The unknowable future of Jerusalem: 9-23/24-17
September 23, 2017
Friday here on the blog I wrote a bit about chances for peace in the Middle East, especially focusing on the Palestinian-Israeli conflict.
That issue has been unsettled since Israel declared itself an independent state in 1948 and immediately was attacked (unsuccessfully) by surrounding Arab states.
At the geographical center of all this, in some ways, is Jerusalem, whose very name (at least the second part of it) means peace. It is sacred space for all three Abrahamic faiths, Judaism, Christianity and Islam, to list them chronologically. (The book to read, by the way, is Jerusalem: The Biography, by Simon Sebag Montefiori.)
Bernard Avishai, who teaches political economy at Dartmouth and Hebrew University, has just written this piece for The New Yorker about Jerusalem.
It's a sobering look during these Jewish High Holy Days at the various ways the Gordian Knot that is the situation in Jerusalem gets even Gordianer. (Gordianer? Seems like the right made-up word.)
"What no one seems willing to question," he writes, "is whether Jerusalem is 'the holiest place in Judaism,' or, more to the point, whether traditional Judaism entertains the idea of a holy place at all."
Well, you can read Avishai's piece for yourself and argue with it, praise it, dismiss it or share it. One of the problems Jerusalem has is that every idea about its future attracts at least all four of those reactions. Which, I suppose, is another sign of its importance to so many.
(The photo here today is one I took in an old Jerusalem market a few years ago.)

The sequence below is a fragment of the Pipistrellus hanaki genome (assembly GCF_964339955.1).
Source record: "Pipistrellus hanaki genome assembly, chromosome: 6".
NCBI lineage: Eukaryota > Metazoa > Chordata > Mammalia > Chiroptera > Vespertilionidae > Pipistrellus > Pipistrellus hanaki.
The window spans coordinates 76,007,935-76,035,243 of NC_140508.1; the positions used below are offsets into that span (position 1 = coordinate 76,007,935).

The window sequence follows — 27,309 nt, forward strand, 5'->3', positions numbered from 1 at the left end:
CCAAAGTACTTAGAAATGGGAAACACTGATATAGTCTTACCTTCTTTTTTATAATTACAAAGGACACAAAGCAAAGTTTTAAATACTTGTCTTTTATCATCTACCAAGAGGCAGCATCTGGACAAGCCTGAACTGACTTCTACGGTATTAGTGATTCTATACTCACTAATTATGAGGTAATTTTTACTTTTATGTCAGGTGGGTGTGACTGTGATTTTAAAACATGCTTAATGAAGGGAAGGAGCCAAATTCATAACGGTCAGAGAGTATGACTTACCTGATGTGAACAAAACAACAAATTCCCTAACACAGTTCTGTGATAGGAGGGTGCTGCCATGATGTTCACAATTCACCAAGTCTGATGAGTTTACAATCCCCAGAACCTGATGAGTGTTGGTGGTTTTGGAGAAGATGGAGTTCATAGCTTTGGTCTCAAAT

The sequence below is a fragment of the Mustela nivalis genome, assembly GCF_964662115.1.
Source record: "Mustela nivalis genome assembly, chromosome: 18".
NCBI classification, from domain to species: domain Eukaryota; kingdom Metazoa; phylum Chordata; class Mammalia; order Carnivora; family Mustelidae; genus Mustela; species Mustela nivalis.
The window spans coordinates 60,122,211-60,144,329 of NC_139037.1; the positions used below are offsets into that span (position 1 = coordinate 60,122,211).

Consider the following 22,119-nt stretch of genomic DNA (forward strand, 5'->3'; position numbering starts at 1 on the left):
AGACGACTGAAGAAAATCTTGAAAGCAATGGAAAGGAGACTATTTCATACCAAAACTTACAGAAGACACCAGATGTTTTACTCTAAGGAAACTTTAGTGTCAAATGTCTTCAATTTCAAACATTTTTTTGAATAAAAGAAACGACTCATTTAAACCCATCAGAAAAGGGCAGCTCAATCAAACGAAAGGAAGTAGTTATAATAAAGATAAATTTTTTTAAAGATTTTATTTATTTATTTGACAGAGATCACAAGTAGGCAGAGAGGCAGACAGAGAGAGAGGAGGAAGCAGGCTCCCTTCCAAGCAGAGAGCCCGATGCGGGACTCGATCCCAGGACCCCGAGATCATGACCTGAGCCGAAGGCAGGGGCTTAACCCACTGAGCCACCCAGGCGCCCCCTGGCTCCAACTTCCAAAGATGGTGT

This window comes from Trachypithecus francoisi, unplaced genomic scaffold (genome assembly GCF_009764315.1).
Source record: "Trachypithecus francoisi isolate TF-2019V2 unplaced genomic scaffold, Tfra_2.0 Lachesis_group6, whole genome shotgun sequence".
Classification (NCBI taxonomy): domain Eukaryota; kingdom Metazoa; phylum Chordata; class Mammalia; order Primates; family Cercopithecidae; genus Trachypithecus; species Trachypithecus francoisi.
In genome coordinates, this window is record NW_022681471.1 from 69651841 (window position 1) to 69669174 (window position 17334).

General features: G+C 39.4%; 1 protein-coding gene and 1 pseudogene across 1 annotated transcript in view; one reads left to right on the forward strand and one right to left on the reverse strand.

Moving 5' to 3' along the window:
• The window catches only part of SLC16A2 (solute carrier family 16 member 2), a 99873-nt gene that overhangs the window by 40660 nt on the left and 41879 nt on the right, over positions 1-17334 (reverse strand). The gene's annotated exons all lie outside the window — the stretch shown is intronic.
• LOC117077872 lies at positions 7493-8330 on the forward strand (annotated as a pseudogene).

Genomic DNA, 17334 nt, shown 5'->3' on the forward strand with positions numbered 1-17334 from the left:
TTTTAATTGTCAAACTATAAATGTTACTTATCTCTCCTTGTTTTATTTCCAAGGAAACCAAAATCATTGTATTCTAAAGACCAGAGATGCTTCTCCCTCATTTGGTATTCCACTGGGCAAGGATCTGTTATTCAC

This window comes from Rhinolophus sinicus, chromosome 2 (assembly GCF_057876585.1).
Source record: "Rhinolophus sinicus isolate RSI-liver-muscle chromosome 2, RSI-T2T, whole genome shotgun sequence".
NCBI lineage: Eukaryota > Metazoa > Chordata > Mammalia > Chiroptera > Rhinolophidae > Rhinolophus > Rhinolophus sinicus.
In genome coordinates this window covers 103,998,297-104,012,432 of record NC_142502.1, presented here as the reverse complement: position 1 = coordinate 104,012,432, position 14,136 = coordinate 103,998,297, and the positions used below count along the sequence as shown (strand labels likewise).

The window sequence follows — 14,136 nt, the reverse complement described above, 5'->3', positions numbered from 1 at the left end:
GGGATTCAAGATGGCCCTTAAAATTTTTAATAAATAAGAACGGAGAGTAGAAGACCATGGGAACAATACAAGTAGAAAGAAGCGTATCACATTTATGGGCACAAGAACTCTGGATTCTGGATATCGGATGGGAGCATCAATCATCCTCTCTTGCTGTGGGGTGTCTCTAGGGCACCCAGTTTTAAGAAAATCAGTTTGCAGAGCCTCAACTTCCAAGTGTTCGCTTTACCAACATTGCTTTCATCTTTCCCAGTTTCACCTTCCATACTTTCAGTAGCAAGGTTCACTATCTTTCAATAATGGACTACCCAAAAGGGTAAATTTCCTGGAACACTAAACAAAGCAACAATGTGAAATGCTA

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THE SAD ROHINGYA MUSLIM HISTORY
By now, anyone who follows international news even a little has heard of the persecution of Rohingya Muslims in Myanmar (formerly Burma). It turns out this is nothing new for this group of people. This history by Religion News Service will give you that history, which, like so much of history since the 1700s is tied up in the sin of colonialism.
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P.S.: An application for the annual Margolis Memorial Scholarship Essay Contest now is available for high school students who will be graduating in the spring of 2018. A $2,000 scholarship will be awarded to the best essay on "The Importance of Interfaith Dialogue Between Christians and Jews." To download a pdf version of the application, click here: Download Margolis Scholarship
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ANOTHER P.S.: My latest Flatland column -- about the next Reformation in Christianity -- now is online here.